Seven thousand feet over Central Illinois, a chocolate lab puppy rests its head on the shoulder of pilot Pete Tobin, seemingly lulled to sleep by the hum of the plane’s engine.
“On every rescue there’s about one dog that stands out,” Pete says through the headset, “one that makes it special and makes it all worth it. This little guy is the most special one on this trip.”
Just hours ago, this special little guy was in line to be euthanized at the Wayne County Humane Society. Instead he and 16 other dogs, plus six cats, were taken to the Fairfield Municipal Airport, where they were loaded into the back of a small, single-engine Columbia 350. A plane that normally seats four humans is now flying 22 strayed, orphaned and unwanted animals to Chicago on a flight path towards a brighter future.
Pete and his wife, Karen Johnson, are part of a growing corps of aviators who volunteer their weekends and their personal planes to support rescue flights posted on an Internet forum called Pilots N Paws.
The organization was founded in 2008 and serves as an online meeting place for animal rescue groups to coordinate with more than 2,500 general aviation pilots willing to use their personal airplanes to transport shelter animals to towns where they could be adopted.
According to Pilots N Paws, more than 4 million unwanted pets are euthanized each year because of overcrowded and underfunded shelters in mainly rural locations. The pilots are able to save these animals by flying them to no-kill shelters or to adoptive families, often located hundreds of miles away. The pilots spend their own money to pay for the flight, which in the case of a Columbia 350, costs $400-plus for a tank of gas.
“I’ll take as many as we can,” says Karen, who spends her day job working as the president of a concrete cutting business based out of Morton Grove. “The alternative is they drown them, they take them out back and shoot them if it’s a puppy mill, and if it’s animal control they just euthanize them.”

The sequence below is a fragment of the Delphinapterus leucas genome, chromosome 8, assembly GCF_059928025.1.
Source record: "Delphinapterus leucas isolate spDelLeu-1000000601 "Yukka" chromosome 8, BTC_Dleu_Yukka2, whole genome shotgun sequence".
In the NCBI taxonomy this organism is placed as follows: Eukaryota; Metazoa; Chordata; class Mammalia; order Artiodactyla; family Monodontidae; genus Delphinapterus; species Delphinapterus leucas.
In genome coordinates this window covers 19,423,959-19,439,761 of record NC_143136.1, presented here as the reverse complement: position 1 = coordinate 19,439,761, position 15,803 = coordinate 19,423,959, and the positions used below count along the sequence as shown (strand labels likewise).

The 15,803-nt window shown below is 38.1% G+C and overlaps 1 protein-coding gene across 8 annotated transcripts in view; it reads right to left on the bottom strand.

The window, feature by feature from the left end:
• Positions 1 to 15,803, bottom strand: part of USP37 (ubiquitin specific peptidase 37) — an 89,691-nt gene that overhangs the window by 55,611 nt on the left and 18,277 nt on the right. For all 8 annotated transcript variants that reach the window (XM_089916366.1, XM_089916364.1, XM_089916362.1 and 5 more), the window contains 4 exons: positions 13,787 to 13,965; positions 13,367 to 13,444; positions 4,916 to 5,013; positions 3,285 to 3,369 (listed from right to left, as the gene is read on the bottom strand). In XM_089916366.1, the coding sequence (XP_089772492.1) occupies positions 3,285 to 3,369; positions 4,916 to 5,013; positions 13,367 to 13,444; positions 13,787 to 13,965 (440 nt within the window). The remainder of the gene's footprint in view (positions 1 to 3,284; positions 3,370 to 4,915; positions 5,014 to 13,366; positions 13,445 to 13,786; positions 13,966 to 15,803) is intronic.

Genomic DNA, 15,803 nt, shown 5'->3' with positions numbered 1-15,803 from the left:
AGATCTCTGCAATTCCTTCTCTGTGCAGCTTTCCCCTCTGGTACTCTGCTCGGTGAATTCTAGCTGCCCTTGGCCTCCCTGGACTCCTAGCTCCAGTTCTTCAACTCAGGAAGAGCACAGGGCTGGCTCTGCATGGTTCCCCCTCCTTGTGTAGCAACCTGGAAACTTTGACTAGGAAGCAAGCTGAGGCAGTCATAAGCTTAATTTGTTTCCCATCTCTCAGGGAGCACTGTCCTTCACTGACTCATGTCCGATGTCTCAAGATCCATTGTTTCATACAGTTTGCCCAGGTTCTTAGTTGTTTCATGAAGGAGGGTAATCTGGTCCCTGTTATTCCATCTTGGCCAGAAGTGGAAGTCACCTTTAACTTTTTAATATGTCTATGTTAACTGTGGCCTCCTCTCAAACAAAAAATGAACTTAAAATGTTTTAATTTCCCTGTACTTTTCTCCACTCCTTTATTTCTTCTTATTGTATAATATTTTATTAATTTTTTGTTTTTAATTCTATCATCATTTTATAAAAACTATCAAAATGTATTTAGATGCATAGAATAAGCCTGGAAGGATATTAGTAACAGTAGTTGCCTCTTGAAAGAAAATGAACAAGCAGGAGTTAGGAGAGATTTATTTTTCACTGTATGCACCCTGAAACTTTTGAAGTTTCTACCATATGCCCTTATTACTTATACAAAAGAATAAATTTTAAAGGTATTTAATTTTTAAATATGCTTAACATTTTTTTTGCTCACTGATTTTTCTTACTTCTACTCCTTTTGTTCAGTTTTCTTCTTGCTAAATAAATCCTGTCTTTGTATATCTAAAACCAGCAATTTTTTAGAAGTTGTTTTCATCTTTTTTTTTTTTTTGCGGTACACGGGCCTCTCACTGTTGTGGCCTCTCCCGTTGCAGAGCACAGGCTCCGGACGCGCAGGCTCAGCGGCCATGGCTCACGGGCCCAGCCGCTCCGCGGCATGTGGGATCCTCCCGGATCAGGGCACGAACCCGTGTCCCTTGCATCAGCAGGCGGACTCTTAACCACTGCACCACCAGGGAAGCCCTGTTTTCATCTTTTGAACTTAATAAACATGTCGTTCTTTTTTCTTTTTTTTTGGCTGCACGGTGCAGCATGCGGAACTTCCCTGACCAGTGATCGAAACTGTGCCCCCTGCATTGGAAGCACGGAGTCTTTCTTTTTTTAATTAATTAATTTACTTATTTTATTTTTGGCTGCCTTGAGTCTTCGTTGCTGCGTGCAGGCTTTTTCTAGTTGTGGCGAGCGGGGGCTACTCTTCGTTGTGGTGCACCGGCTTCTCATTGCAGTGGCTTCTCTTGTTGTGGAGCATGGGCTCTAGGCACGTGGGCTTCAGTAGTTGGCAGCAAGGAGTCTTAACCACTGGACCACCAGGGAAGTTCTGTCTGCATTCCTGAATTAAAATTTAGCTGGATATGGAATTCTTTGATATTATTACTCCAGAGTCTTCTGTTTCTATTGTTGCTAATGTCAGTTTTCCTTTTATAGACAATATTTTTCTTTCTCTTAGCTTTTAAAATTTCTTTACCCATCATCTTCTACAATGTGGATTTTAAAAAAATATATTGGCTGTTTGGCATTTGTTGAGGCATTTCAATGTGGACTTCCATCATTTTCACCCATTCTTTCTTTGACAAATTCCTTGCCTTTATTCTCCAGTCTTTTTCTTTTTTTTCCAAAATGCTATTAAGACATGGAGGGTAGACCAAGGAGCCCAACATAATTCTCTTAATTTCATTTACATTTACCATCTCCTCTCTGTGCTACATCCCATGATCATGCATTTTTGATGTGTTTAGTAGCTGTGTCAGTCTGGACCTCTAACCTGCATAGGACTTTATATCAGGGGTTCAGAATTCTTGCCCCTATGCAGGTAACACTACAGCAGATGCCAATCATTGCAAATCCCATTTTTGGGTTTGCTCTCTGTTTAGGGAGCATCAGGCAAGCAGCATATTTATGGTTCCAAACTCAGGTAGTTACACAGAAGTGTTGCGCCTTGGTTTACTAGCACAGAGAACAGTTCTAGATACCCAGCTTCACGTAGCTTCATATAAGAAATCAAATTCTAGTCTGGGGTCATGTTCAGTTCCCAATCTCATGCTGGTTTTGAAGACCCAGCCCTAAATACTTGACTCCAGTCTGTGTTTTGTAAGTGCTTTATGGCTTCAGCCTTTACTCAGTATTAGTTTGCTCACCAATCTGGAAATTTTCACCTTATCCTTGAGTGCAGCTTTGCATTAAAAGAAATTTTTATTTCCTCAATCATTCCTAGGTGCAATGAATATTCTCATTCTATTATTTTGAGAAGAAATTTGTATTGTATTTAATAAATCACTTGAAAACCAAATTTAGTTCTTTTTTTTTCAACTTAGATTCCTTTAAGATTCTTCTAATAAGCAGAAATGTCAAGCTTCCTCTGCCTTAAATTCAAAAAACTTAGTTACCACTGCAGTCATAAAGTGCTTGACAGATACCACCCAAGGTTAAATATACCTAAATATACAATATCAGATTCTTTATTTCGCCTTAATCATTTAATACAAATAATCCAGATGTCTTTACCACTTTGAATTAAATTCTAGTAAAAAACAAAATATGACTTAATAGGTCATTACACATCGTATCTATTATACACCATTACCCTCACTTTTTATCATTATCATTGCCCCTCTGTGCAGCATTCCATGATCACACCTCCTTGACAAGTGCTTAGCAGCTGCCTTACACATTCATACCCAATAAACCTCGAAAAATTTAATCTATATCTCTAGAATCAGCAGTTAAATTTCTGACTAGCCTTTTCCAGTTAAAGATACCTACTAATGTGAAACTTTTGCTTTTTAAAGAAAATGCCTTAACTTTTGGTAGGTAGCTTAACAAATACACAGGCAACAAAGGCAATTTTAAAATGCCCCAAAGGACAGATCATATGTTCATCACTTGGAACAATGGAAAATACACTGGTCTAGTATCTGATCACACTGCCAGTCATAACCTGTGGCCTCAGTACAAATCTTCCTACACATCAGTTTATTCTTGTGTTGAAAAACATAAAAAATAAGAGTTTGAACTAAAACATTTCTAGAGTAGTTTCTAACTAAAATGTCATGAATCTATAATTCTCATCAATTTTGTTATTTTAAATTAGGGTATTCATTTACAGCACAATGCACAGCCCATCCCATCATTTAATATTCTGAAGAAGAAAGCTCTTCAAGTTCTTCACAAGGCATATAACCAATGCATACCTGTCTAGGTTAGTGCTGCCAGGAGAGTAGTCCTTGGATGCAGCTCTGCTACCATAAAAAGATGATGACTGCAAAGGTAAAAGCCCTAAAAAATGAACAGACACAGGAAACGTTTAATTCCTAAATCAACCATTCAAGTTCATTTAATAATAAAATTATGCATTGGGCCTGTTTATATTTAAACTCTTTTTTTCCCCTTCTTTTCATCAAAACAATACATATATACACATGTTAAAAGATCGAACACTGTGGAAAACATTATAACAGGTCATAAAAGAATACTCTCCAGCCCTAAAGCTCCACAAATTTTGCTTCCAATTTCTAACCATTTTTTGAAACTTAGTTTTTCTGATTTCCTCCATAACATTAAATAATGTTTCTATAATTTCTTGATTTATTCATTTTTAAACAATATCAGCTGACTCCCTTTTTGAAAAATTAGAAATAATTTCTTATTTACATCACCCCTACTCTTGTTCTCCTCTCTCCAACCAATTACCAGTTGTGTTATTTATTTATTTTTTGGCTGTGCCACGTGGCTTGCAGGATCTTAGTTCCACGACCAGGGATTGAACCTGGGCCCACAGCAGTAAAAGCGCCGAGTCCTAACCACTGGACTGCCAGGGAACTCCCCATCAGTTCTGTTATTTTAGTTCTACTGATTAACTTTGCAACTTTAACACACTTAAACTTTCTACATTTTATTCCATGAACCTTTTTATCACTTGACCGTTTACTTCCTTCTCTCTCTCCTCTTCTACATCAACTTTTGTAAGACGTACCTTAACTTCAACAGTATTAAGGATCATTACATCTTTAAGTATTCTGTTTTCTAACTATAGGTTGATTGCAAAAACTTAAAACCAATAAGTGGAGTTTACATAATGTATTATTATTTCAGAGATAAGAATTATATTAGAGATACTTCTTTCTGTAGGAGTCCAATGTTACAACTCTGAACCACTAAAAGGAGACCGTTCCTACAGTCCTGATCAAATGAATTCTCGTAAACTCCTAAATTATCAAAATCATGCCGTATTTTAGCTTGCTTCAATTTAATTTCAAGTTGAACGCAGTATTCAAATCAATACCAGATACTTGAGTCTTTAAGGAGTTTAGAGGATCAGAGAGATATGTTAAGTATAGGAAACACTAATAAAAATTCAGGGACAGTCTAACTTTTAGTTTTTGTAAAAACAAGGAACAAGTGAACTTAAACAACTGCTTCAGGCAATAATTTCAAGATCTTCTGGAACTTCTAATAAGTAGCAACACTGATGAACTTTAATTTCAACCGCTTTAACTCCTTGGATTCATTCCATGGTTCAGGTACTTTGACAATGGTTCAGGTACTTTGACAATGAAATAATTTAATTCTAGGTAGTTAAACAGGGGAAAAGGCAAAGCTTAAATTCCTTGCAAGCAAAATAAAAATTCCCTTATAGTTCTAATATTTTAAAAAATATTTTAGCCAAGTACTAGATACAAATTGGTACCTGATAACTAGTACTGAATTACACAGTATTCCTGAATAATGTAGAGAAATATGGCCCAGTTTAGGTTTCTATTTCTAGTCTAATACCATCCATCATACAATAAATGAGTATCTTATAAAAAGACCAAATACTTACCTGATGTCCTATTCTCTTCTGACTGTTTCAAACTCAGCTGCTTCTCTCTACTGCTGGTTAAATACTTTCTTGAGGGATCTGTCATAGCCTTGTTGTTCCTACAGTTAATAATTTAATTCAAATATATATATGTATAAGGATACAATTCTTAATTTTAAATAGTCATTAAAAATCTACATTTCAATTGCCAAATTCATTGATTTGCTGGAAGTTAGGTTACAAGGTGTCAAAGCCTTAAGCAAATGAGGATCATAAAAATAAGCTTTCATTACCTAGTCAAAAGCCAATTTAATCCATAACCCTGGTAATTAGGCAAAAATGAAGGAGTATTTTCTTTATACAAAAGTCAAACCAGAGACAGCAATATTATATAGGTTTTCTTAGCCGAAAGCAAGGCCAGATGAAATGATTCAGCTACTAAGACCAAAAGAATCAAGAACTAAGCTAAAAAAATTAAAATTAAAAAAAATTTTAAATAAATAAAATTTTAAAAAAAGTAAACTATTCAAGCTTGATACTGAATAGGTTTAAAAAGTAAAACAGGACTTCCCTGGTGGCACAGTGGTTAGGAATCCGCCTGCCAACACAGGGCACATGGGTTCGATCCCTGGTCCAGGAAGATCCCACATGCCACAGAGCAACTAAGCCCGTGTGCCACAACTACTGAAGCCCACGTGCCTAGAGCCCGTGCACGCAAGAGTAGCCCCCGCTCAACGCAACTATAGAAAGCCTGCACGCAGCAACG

For many of these animals, a rescue flight is their only chance of survival.
“Once you get in the air they mellow out quite a bit,” says Pete as he glances back at two puppies sleeping in the back seat. The Glenview couple says they stopped counting once they reached 50 animals carried aboard their plane on trips across the Midwest and the East Coast. But the record for most in one flight was on this day when 22 animals flew from Fairfield to Chicago.
A pair of beagles sit in one crate, while another contains a mother West Highland Terrier and her four babies. Only one dog was unable to fit safely aboard and had to be left on the ground to wait for a truck to carry him on the five-hour journey north.
“Sometimes it’s so stressful,” Karen says about carrying the animals by truck. “They’ve had animals die being transported from Tennessee all the way to Chicago because it’s so much stress and so many more hours on the ground.” The rest of the pets enjoyed a smooth one-and-a-half hour flight.
After the Columbia 350 gracefully touches down at Chicago Executive, Pete taxis the aircraft alongside a van marked ARFMOBILE, where volunteers from Animal Rescue Foundation – Illinois are waiting to pick up the precious cargo. One by one, the cats and dogs emerge from the plane. Their next stop is the no-kill shelter where they are spayed or neutered before being put up for adoption.
“They don t know that they need to be happy,” says ARF Illinois President Ann Persenaire, carrying a crate full of cats off the airplane. “They don’t know that life’s gotten good.”
If you would like to support these organizations, or adopt one of the animals, go to the following sites: